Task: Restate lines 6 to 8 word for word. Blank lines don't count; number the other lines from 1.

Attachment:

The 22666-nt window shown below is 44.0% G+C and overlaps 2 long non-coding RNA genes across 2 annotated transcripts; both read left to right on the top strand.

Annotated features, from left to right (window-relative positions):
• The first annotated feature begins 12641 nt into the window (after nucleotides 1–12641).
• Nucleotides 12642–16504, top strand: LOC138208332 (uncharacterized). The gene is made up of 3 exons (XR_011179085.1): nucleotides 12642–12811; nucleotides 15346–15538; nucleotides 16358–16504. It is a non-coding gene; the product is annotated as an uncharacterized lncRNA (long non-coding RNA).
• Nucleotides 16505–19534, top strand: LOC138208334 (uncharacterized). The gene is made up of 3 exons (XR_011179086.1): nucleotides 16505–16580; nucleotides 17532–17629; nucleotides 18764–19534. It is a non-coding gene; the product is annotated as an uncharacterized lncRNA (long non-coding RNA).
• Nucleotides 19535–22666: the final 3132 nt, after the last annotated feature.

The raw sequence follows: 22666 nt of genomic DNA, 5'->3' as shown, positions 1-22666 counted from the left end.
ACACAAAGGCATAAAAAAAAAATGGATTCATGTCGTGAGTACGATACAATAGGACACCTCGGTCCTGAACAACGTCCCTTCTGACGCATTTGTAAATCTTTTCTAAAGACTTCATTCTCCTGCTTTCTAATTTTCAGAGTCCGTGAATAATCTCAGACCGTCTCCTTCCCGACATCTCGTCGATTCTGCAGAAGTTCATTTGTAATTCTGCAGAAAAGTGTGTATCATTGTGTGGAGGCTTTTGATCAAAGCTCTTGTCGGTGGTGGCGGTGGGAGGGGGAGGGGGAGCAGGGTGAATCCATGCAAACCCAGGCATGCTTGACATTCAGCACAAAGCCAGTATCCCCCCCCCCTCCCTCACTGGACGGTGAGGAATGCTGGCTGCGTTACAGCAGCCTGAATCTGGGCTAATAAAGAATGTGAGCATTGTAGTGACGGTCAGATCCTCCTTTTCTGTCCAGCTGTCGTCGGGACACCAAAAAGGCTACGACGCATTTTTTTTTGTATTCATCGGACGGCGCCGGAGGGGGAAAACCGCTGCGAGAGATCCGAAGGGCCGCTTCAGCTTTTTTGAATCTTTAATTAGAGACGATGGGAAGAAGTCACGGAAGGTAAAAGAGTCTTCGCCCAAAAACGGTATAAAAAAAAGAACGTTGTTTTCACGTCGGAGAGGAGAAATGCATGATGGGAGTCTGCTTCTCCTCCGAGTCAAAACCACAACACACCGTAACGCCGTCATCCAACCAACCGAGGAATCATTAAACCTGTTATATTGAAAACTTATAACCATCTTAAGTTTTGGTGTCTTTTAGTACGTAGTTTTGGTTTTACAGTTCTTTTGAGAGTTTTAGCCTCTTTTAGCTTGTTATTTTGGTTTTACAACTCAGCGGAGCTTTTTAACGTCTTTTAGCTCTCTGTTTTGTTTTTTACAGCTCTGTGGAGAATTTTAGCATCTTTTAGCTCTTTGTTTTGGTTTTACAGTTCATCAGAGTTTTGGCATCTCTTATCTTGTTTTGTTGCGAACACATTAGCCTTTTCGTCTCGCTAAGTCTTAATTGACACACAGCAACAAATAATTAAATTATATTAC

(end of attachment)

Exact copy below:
• Nucleotides 19535–22666: the final 3132 nt, after the last annotated feature.

The raw sequence follows: 22666 nt of genomic DNA, 5'->3' as shown, positions 1-22666 counted from the left end.
ACACAAAGGCATAAAAAAAAAATGGATTCATGTCGTGAGTACGATACAATAGGACACCTCGGTCCTGAACAACGTCCCTTCTGACGCATTTGTAAATCTTTTCTAAAGACTTCATTCTCCTGCTTTCTAATTTTCAGAGTCCGTGAATAATCTCAGACCGTCTCCTTCCCGACATCTCGTCGATTCTGCAGAAGTTCATTTGTAATTCTGCAGAAAAGTGTGTATCATTGTGTGGAGGCTTTTGATCAAAGCTCTTGTCGGTGGTGGCGGTGGGAGGGGGAGGGGGAGCAGGGTGAATCCATGCAAACCCAGGCATGCTTGACATTCAGCACAAAGCCAGTATCCCCCCCCCCTCCCTCACTGGACGGTGAGGAATGCTGGCTGCGTTACAGCAGCCTGAATCTGGGCTAATAAAGAATGTGAGCATTGTAGTGACGGTCAGATCCTCCTTTTCTGTCCAGCTGTCGTCGGGACACCAAAAAGGCTACGACGCATTTTTTTTTGTATTCATCGGACGGCGCCGGAGGGGGAAAACCGCTGCGAGAGATCCGAAGGGCCGCTTCAGCTTTTTTGAATCTTTAATTAGAGACGATGGGAAGAAGTCACGGAAGGTAAAAGAGTCTTCGCCCAAAAACGGTATAAAAAAAAGAACGTTGTTTTCACGTCGGAGAGGAGAAATGCATGATGGGAGTCTGCTTCTCCTCCGAGTCAAAACCACAACACACCGTAACGCCGTCATCCAACCAACCGAGGAATCATTAAACCTGTTATATTGAAAACTTATAACCATCTTAAGTTTTGGTGTCTTTTAGTACGTAGTTTTGGTTTTACAGTTCTTTTGAGAGTTTTAGCCTCTTTTAGCTTGTTATTTTGGTTTTACAACTCAGCGGAGCTTTTTAACGTCTTTTAGCTCTCTGTTTTGTTTTTTACAGCTCTGTGGAGAATTTTAGCATCTTTTAGCTCTTTGTTTTGGTTTTACAGTTCATCAGAGTTTTGGCATCTCTTATCTTGTTTTGTTGCGAACACATTAGCCTTTTCGTCTCGCTAAGTCTTAATTGACACACAGCAACAAATAATTAAATTATATTAC